It is Men’s Health Week this week in Australia.
Mark O’Donnell and Randall Lemin invited me to a meet up with some of the pupils at Braidwood Central School as part of the week’s events.
It was a great opportunity to discuss biological sexual characteristics and the construction of social identity. I am delighted that the school thought it important to host this meet up. It was good for me to be able to explore the intersection of high performance sport and sociology in everyday life at the Central School and in the Braidwood community.
Another guest was Sam Lemin. Sam is an American Football scholarship athlete at Oklahoma Panhandle State University.
Sam talked about his experiences as an athlete in Australia and the United States. His presentation led us to talk about the on-field and off-field personas of athletes particularly in collision sports like American Football. The group got to try on his uniform.
Sam’s presentation gave us a great opportunity to discuss male identity and aggression. His concluding line of his presentation was an encouragement for those at the meeting to think about a road less travelled.
I followed on from Sam and his conclusion gave me an opportunity to mention the Robert Frost’s poem The Road Not Taken:
Two roads diverged in a wood,
I took the one less traveled by,
And that has made all the difference.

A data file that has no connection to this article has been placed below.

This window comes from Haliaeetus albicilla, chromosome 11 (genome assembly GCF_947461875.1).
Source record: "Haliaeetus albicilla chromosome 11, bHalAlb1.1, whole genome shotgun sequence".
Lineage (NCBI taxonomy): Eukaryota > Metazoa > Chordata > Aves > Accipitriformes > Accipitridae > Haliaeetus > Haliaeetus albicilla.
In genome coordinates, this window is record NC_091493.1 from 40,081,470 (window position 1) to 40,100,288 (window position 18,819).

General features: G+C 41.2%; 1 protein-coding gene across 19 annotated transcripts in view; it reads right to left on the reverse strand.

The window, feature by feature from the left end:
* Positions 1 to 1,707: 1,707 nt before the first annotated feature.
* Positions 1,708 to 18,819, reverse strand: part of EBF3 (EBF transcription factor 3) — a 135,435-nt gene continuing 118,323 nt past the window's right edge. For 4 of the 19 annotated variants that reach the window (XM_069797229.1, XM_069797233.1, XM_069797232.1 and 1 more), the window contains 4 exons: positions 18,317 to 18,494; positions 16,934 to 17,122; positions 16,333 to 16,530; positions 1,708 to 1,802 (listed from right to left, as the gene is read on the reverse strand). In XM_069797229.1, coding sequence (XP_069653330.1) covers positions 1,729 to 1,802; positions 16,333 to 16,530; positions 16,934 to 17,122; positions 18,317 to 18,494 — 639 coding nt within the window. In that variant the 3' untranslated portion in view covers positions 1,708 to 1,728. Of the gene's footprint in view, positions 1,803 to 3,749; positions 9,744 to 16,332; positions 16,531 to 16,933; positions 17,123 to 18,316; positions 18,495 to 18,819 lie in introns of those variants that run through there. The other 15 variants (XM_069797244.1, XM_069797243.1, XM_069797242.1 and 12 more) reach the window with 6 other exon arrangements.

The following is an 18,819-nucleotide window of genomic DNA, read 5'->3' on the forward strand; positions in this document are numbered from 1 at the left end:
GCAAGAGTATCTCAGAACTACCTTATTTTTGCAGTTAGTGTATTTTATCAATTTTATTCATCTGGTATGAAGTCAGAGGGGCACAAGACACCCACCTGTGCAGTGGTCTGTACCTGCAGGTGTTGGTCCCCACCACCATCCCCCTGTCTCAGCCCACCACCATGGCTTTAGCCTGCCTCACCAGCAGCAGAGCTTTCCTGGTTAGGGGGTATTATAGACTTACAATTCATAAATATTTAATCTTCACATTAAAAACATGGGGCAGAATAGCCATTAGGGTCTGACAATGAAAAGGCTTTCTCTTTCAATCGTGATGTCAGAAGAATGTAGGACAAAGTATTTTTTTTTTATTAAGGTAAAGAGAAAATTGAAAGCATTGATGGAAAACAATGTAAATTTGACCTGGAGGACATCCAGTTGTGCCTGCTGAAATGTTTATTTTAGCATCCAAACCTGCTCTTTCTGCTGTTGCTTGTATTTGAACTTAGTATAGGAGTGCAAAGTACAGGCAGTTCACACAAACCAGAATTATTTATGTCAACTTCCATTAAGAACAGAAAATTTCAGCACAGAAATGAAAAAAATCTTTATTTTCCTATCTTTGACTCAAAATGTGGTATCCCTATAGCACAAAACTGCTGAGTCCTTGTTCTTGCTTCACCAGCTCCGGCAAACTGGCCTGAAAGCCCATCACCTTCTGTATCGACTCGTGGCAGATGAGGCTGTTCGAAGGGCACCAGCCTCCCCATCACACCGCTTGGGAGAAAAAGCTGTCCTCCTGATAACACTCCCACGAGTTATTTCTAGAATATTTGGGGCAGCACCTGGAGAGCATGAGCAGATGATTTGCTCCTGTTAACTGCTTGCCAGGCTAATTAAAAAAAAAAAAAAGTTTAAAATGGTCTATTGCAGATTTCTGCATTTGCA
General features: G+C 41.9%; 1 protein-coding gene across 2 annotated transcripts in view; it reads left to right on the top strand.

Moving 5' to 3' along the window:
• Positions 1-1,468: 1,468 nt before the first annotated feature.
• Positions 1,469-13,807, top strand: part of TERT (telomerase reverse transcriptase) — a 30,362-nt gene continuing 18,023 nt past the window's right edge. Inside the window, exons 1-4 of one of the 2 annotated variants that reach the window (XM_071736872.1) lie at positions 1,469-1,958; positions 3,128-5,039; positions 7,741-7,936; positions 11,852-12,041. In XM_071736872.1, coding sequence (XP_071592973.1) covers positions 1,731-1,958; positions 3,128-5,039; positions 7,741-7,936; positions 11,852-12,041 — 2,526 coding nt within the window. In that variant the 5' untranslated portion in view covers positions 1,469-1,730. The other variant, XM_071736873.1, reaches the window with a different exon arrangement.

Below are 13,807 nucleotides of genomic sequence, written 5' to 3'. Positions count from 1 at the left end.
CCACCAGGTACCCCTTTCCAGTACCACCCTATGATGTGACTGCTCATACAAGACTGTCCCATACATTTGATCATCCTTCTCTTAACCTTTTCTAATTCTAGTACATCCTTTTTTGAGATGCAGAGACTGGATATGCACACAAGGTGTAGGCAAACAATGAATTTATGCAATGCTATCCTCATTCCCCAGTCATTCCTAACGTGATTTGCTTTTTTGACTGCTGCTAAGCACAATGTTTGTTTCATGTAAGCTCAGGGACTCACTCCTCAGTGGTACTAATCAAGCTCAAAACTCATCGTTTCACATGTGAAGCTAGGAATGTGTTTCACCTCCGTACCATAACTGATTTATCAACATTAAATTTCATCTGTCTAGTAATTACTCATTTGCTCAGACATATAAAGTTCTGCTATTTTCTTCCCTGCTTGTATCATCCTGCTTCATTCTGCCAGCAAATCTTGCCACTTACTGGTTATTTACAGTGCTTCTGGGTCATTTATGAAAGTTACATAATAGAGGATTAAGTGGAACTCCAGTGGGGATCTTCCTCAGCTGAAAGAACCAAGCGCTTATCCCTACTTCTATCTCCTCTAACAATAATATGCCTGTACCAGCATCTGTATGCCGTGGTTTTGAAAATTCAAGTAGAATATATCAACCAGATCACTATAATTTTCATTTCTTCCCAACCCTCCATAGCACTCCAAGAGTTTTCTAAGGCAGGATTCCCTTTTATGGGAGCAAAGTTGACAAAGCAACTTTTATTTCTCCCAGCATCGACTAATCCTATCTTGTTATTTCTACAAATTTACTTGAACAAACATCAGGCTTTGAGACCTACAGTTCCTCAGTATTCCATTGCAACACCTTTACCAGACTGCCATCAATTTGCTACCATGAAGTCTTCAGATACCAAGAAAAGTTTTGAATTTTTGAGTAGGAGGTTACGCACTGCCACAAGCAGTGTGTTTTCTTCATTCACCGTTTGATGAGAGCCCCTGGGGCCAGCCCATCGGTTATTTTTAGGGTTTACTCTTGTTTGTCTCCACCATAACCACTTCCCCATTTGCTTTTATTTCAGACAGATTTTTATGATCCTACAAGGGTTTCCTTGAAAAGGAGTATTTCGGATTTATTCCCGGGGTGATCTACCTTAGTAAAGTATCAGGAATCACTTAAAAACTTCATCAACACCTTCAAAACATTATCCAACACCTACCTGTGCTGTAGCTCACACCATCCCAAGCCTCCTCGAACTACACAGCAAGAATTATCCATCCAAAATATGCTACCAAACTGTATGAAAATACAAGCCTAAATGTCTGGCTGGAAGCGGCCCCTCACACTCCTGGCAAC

I hoped this made sense as a conversation about adolescence and adulthood. We talked about personal qualities and the choices each of us might make. I hope too it resonated with Jackson Katz’s conversations about behaving differently as a male.
Like Jason, I think we all have a stake in this conversation and for the transformation of socially-constructed behaviour. We can be the change we want to see.
These are difficult but essential conversations for adolescents and adults. Our meet up at the Central has affirmed for me how important these conversations are.
Thanks Keith, this is a good record of the day. We all really appreciated your input and insights in what it is to be a good man.
Thank you for finding the post and commenting.
I have been reflecting on the day and was thinking about Walt Whitman’s observation for each of the attendees “That the powerful play goes on, and you will contribute a verse”.
[…] up on conversations about gender with teachers and students. The school would like to continue with conversations about men’s health and explore ways that male teachers in particular might address the socialisation of young men at […]